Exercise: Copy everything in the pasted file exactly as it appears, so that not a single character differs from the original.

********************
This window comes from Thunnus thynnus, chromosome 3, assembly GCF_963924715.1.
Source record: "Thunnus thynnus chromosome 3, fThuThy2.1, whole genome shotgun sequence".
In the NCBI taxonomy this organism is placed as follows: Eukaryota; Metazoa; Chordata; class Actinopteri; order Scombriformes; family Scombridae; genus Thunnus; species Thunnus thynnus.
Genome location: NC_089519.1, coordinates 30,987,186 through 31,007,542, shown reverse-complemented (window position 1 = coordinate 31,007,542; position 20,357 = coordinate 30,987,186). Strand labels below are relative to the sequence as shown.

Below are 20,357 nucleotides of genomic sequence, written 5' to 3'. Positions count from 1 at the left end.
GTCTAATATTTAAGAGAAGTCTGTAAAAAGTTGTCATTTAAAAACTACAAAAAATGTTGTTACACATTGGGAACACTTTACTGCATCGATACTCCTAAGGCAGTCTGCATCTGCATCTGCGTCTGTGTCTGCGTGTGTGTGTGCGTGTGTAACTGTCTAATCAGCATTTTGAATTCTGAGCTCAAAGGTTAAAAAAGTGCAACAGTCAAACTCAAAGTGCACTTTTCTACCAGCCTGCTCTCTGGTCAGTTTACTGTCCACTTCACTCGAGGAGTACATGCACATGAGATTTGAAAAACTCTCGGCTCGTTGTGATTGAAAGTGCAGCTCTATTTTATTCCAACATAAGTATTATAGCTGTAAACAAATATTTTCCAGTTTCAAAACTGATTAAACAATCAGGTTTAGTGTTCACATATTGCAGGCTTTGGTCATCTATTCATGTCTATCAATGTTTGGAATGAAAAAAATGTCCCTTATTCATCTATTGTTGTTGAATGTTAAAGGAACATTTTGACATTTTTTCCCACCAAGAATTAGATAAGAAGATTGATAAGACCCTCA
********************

This window comes from Thunnus thynnus, chromosome 3, assembly GCF_963924715.1.
Source record: "Thunnus thynnus chromosome 3, fThuThy2.1, whole genome shotgun sequence".
In the NCBI taxonomy this organism is placed as follows: Eukaryota; Metazoa; Chordata; class Actinopteri; order Scombriformes; family Scombridae; genus Thunnus; species Thunnus thynnus.
Genome location: NC_089519.1, coordinates 30,987,186 through 31,007,542, shown reverse-complemented (window position 1 = coordinate 31,007,542; position 20,357 = coordinate 30,987,186). Strand labels below are relative to the sequence as shown.

Below are 20,357 nucleotides of genomic sequence, written 5' to 3'. Positions count from 1 at the left end.
GTCTAATATTTAAGAGAAGTCTGTAAAAAGTTGTCATTTAAAAACTACAAAAAATGTTGTTACACATTGGGAACACTTTACTGCATCGATACTCCTAAGGCAGTCTGCATCTGCATCTGCGTCTGTGTCTGCGTGTGTGTGTGCGTGTGTAACTGTCTAATCAGCATTTTGAATTCTGAGCTCAAAGGTTAAAAAAGTGCAACAGTCAAACTCAAAGTGCACTTTTCTACCAGCCTGCTCTCTGGTCAGTTTACTGTCCACTTCACTCGAGGAGTACATGCACATGAGATTTGAAAAACTCTCGGCTCGTTGTGATTGAAAGTGCAGCTCTATTTTATTCCAACATAAGTATTATAGCTGTAAACAAATATTTTCCAGTTTCAAAACTGATTAAACAATCAGGTTTAGTGTTCACATATTGCAGGCTTTGGTCATCTATTCATGTCTATCAATGTTTGGAATGAAAAAAATGTCCCTTATTCATCTATTGTTGTTGAATGTTAAAGGAACATTTTGACATTTTTTCCCACCAAGAATTAGATAAGAAGATTGATAAGACCCTCA